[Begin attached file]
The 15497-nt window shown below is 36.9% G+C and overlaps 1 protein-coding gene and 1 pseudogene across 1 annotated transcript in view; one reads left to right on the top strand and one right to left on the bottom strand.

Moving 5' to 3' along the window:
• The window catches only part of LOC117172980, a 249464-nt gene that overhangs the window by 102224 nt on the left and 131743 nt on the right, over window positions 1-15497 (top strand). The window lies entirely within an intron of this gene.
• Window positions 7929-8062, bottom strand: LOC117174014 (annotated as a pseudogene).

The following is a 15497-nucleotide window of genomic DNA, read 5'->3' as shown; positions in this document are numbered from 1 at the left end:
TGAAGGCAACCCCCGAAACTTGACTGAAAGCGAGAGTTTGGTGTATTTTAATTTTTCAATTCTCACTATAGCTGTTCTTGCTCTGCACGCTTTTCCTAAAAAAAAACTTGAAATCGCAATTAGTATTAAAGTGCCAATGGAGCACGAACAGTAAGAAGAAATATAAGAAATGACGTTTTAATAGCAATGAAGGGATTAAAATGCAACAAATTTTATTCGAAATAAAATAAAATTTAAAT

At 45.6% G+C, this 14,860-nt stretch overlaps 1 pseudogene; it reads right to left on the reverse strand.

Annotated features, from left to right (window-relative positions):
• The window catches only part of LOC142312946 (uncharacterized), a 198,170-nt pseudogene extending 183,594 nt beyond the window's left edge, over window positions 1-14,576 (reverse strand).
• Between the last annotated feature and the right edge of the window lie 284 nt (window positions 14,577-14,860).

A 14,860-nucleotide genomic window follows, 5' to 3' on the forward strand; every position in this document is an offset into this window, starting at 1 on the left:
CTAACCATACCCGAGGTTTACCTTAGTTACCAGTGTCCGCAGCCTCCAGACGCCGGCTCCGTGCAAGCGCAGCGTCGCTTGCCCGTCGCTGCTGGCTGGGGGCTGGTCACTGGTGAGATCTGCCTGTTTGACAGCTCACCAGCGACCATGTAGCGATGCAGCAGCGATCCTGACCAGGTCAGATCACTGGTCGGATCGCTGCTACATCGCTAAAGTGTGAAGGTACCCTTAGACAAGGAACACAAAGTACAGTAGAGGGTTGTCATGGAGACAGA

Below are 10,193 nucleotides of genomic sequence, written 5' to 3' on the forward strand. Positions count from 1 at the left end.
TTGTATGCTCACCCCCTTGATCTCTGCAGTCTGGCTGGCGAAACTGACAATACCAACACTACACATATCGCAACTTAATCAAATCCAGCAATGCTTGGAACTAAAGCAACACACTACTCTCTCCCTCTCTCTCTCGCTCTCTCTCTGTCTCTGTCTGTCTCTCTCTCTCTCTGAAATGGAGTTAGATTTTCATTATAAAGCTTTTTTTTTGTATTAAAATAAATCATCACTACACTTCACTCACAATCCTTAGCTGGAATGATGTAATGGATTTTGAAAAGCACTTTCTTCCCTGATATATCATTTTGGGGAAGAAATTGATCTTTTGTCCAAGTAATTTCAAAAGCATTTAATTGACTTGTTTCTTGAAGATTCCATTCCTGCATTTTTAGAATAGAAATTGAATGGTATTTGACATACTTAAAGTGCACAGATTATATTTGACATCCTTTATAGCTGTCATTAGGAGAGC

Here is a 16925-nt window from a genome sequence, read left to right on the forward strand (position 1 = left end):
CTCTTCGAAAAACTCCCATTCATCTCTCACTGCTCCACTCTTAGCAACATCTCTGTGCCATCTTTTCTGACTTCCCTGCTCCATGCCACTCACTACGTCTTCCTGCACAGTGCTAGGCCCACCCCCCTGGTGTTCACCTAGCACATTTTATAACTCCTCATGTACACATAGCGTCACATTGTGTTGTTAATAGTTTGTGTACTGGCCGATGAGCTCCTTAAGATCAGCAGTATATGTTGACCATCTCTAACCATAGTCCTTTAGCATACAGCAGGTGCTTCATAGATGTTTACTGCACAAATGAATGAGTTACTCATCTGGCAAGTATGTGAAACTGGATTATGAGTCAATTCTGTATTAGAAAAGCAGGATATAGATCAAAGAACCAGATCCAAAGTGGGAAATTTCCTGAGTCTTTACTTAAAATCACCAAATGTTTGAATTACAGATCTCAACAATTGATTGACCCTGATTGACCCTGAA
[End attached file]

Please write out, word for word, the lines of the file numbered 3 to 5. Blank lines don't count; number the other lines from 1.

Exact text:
• The window catches only part of LOC117172980, a 249464-nt gene that overhangs the window by 102224 nt on the left and 131743 nt on the right, over window positions 1-15497 (top strand). The window lies entirely within an intron of this gene.
• Window positions 7929-8062, bottom strand: LOC117174014 (annotated as a pseudogene).

The following is a 15497-nucleotide window of genomic DNA, read 5'->3' as shown; positions in this document are numbered from 1 at the left end: